John Vamvas and Olga Montes’s WHEREWOLVES is a horror novel that goes a step beyond the expected. In part, it’s about a group of troubled teens trying to survive an unthinkable horror during a school-sponsored weekend survival trip. But the actual horror here has less to do with the creatures that ruthlessly attack the teens than it does the adults who orchestrated it all – and with their ultimate motives.
WHEREWOLVES begins with a woman running frantically from some sort of creatures. Vamvas and Montes do an admirable job creating heart-pounding tension as Dilly fights for her life. We get just brief glimpses of whatever it is that’s chasing her, but it’s enough. When a hapless truck driver tries to help, things get even more chillingly terrifying. Then the novel shifts to Hooper High School where a group of unruly teens are preparing for a survival trip sponsored by their teacher, a retired military hero named O’Sullivan. These are real kids, warts and all, and they talk and act pretty much the way we would expect them to. Most of them are angry and defensive, some are bullies, a few are downright dangerous, and none of them – with two possible exceptions – are particularly likable. These are all military brats whose parents were killed or damaged in Iraq, or who have experienced other terrors in their young lives. And O’Sullivan hopes to use the survival weekend to help them get past the trauma and find the strength and heroism he believes lies within them.
Unfortunately, things go very wrong. When O’Sullivan leaves the kids on their own for the night, the same creatures we saw at the start of the novel begin to wreak havoc on the campsite, picking off the kids in horror-movie fashion. But what’s really going on? There are hints here of the 2012 film “Cabin in the Woods,” which means there’s more to what’s happening than we think. In the end, we find ourselves back at the beginning, but this time it all makes sense. And it’s more horrible than we ever could have imagined.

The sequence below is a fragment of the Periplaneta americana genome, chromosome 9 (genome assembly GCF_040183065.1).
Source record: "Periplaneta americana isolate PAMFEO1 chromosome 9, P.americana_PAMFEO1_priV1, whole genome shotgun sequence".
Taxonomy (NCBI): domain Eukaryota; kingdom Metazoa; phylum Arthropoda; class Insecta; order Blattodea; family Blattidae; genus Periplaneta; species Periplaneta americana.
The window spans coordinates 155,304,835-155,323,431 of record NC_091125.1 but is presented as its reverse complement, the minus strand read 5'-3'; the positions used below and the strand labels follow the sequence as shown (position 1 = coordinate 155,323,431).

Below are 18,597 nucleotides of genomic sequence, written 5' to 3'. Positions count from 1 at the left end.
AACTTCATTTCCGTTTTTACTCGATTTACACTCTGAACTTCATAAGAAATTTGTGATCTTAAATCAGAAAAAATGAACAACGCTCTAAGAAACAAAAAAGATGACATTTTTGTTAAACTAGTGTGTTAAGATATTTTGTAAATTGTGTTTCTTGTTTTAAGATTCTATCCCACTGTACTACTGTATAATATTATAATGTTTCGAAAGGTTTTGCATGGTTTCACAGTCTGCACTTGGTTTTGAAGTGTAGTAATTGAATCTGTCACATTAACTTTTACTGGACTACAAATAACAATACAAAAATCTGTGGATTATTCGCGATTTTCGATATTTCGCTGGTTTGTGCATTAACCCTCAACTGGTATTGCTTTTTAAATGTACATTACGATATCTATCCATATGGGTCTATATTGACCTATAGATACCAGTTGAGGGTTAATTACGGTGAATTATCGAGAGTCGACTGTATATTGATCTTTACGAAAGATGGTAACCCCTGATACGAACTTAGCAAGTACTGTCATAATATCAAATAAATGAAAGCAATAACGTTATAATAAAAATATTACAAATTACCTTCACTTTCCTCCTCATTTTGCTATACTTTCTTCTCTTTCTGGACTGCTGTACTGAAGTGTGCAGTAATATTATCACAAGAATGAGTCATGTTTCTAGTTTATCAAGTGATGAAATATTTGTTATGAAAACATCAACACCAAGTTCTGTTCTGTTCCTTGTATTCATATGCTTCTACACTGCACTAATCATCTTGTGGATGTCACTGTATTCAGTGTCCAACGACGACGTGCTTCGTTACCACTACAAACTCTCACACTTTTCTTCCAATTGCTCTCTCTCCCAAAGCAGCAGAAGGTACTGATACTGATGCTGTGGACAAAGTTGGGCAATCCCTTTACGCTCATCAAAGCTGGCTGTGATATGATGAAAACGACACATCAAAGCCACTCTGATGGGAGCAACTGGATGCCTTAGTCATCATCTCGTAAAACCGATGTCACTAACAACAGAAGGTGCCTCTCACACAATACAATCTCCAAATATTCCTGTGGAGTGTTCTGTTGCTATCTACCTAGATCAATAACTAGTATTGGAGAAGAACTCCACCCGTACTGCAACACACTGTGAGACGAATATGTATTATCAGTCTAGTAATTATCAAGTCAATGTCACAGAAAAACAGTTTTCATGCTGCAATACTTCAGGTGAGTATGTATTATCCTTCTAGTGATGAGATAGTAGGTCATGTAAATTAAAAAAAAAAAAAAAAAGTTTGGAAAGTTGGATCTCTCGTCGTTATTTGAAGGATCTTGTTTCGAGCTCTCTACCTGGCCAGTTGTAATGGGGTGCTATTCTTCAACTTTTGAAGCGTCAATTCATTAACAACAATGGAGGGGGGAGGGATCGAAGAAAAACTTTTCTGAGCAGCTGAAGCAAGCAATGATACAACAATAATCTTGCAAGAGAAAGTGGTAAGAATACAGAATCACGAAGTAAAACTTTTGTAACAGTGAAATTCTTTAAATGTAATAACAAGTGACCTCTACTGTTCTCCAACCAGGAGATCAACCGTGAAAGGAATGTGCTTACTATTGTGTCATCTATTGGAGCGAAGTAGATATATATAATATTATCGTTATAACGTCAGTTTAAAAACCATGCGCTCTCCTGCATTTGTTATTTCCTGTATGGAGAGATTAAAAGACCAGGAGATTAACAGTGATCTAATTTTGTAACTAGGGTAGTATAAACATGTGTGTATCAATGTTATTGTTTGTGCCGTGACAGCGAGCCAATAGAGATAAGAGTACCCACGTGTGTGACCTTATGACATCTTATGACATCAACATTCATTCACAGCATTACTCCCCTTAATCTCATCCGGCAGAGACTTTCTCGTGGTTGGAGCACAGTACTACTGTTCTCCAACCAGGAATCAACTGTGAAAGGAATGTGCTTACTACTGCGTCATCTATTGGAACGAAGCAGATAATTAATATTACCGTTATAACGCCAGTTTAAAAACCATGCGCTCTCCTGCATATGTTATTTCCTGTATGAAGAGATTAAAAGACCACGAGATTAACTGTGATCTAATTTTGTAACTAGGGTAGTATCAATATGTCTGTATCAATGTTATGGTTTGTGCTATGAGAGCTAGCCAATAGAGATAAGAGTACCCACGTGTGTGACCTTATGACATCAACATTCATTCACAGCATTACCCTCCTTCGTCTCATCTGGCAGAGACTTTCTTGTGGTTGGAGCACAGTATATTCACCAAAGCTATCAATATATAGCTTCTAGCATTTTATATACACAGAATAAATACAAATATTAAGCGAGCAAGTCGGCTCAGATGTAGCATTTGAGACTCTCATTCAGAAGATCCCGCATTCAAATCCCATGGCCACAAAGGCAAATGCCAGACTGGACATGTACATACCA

This novel is being marketed to the “mature Young Adult” or “New Adult” markets, which means you should expect heavy doses of profanity, sex, and violence. And Vamvas and Montes don’t disappoint. The teens in this novel pretty much do nothing but spew profanity and lust after each other. And once the carnage kicks into high gear (about two-thirds of the way in), there’s enough blood and guts to satisfy any horror fan. This is not a book for younger teens, and parents should be warned that even though the main characters are high school students this novel does not read like a YA title.
My one criticism is that the majority of WHEREWOLVES focuses on O’Sullivan’s class of troubled teens, meaning readers do have to slog through a whole lot of teen nonsense on the way to the denouement. I have to admit to getting a little impatient for the creatures to resurface as I plowed my way through the pranks, bullying, sexual repartee, and general teenage shenanigans. And there were a few of those kids I couldn’t wait to see torn apart by beasts in the night. But Vamvas and Montes do eventually deliver, and the payoff is worth the wait, so be patient. I’m just not sure New Adult readers (usually in their early twenties) would be as interested in all this teen angst as younger readers might. But with all the graphic violence, sex, and language, this is not a book for younger teens.
The authors have said that WHEREWOLVES is “not so much a horror story as it is a social commentary,” and I do agree with that. The book is more about the world we live in – and how we treat each other – than it is about monsters in the night. “Despite their lack of likability,” the authors said, “we hope our characters’ humanity shines through, thus distorting the reader’s concept of good and bad, black and white, right and wrong.” That’s an excellent assessment of what happens in WHEREWOLVES. This is one horror novel that will have you thinking long after you’ve finished reading.